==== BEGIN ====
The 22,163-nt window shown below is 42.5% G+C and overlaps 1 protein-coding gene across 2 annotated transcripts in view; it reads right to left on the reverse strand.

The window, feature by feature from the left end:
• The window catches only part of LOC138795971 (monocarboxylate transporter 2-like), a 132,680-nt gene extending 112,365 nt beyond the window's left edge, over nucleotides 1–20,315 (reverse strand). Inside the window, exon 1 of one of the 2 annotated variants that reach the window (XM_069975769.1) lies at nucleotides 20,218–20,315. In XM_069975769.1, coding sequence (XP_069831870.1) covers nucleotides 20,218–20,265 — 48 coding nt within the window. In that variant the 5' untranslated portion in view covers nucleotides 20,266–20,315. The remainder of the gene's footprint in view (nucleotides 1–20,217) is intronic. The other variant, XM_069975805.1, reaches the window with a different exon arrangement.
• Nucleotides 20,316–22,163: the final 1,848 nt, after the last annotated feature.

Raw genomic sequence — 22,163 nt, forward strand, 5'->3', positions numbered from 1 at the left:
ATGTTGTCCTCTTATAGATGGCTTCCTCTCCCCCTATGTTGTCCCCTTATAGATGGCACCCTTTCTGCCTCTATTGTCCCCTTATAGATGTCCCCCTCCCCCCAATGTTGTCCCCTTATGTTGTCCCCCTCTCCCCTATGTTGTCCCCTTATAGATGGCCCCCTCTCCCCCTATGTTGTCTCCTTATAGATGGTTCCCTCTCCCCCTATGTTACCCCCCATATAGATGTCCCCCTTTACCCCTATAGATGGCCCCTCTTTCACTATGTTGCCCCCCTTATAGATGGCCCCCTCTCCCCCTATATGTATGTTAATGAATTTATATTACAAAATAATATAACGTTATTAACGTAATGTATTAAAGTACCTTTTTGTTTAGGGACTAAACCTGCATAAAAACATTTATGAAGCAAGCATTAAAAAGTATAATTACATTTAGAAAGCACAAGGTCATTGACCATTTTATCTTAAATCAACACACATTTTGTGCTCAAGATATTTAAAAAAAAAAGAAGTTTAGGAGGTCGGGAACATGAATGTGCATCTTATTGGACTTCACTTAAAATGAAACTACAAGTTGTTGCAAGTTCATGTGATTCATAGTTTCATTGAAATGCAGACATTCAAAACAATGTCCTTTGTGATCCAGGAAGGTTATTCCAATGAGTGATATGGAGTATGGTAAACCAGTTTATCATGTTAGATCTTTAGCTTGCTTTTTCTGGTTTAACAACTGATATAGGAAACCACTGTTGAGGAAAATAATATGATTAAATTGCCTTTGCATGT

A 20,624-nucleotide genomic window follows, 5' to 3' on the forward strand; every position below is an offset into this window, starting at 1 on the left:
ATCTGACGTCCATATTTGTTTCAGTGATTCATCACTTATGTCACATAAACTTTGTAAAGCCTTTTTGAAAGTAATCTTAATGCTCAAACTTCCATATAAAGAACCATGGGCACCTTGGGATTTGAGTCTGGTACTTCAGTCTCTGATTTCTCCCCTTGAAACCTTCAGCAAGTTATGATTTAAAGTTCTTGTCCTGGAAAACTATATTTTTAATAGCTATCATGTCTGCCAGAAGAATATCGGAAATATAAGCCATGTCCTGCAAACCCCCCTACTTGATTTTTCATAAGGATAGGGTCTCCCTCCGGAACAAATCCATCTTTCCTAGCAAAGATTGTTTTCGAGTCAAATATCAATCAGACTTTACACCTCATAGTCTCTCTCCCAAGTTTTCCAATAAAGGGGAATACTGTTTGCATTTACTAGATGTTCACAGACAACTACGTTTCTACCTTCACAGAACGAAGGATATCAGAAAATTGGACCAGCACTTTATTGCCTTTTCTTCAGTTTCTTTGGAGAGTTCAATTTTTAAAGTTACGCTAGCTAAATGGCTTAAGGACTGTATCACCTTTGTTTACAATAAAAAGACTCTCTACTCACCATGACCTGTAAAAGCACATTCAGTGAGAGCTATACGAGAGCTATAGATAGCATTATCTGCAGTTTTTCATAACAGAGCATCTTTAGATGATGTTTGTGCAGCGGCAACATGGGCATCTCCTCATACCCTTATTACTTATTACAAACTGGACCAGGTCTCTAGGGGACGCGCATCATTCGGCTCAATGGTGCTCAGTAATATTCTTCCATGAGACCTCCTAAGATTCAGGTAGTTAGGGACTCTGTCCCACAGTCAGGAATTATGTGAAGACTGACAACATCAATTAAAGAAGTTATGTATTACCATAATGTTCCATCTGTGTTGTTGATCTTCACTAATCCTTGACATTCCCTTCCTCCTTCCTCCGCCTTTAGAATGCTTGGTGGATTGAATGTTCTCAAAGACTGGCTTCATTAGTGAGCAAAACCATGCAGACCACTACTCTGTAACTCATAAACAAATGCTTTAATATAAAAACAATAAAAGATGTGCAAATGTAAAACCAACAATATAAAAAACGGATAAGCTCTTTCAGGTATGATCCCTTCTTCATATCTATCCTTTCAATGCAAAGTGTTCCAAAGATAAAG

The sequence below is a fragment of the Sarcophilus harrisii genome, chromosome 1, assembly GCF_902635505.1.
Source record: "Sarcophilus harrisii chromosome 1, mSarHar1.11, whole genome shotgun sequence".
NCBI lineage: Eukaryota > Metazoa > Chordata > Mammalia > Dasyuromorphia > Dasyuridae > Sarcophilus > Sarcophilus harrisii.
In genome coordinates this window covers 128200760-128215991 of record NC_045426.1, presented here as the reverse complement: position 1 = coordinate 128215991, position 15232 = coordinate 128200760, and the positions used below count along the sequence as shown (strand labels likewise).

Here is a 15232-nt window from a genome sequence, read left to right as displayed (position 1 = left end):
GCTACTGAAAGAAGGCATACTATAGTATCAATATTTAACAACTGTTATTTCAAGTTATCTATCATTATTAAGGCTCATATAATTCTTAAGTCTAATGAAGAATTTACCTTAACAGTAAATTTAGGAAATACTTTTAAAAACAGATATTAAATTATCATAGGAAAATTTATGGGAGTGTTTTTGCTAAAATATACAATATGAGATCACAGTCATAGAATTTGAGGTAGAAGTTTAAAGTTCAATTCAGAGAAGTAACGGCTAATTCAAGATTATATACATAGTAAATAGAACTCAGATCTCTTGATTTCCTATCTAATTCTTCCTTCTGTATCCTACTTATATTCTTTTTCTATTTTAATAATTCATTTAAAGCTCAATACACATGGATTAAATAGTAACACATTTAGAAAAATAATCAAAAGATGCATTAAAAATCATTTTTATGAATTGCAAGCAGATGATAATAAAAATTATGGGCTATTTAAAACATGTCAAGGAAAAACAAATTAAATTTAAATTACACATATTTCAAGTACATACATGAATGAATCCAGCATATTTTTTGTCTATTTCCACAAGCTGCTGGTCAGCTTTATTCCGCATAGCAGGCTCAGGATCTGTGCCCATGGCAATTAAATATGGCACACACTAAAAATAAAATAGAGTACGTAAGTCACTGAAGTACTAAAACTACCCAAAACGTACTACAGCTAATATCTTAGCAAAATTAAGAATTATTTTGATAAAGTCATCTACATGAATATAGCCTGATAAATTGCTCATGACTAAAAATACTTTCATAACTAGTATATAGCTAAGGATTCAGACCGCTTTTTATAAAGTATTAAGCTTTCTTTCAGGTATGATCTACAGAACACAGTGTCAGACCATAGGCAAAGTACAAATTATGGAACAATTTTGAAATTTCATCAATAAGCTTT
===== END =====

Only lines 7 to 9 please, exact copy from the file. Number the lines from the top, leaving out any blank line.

A 20,624-nucleotide genomic window follows, 5' to 3' on the forward strand; every position below is an offset into this window, starting at 1 on the left:
ATCTGACGTCCATATTTGTTTCAGTGATTCATCACTTATGTCACATAAACTTTGTAAAGCCTTTTTGAAAGTAATCTTAATGCTCAAACTTCCATATAAAGAACCATGGGCACCTTGGGATTTGAGTCTGGTACTTCAGTCTCTGATTTCTCCCCTTGAAACCTTCAGCAAGTTATGATTTAAAGTTCTTGTCCTGGAAAACTATATTTTTAATAGCTATCATGTCTGCCAGAAGAATATCGGAAATATAAGCCATGTCCTGCAAACCCCCCTACTTGATTTTTCATAAGGATAGGGTCTCCCTCCGGAACAAATCCATCTTTCCTAGCAAAGATTGTTTTCGAGTCAAATATCAATCAGACTTTACACCTCATAGTCTCTCTCCCAAGTTTTCCAATAAAGGGGAATACTGTTTGCATTTACTAGATGTTCACAGACAACTACGTTTCTACCTTCACAGAACGAAGGATATCAGAAAATTGGACCAGCACTTTATTGCCTTTTCTTCAGTTTCTTTGGAGAGTTCAATTTTTAAAGTTACGCTAGCTAAATGGCTTAAGGACTGTATCACCTTTGTTTACAATAAAAAGACTCTCTACTCACCATGACCTGTAAAAGCACATTCAGTGAGAGCTATACGAGAGCTATAGATAGCATTATCTGCAGTTTTTCATAACAGAGCATCTTTAGATGATGTTTGTGCAGCGGCAACATGGGCATCTCCTCATACCCTTATTACTTATTACAAACTGGACCAGGTCTCTAGGGGACGCGCATCATTCGGCTCAATGGTGCTCAGTAATATTCTTCCATGAGACCTCCTAAGATTCAGGTAGTTAGGGACTCTGTCCCACAGTCAGGAATTATGTGAAGACTGACAACATCAATTAAAGAAGTTATGTATTACCATAATGTTCCATCTGTGTTGTTGATCTTCACTAATCCTTGACATTCCCTTCCTCCTTCCTCCGCCTTTAGAATGCTTGGTGGATTGAATGTTCTCAAAGACTGGCTTCATTAGTGAGCAAAACCATGCAGACCACTACTCTGTAACTCATAAACAAATGCTTTAATATAAAAACAATAAAAGATGTGCAAATGTAAAACCAACAATATAAAAAACGGATAAGCTCTTTCAGGTATGATCCCTTCTTCATATCTATCCTTTCAATGCAAAGTGTTCCAAAGATAAAG

The sequence below is a fragment of the Sarcophilus harrisii genome, chromosome 1, assembly GCF_902635505.1.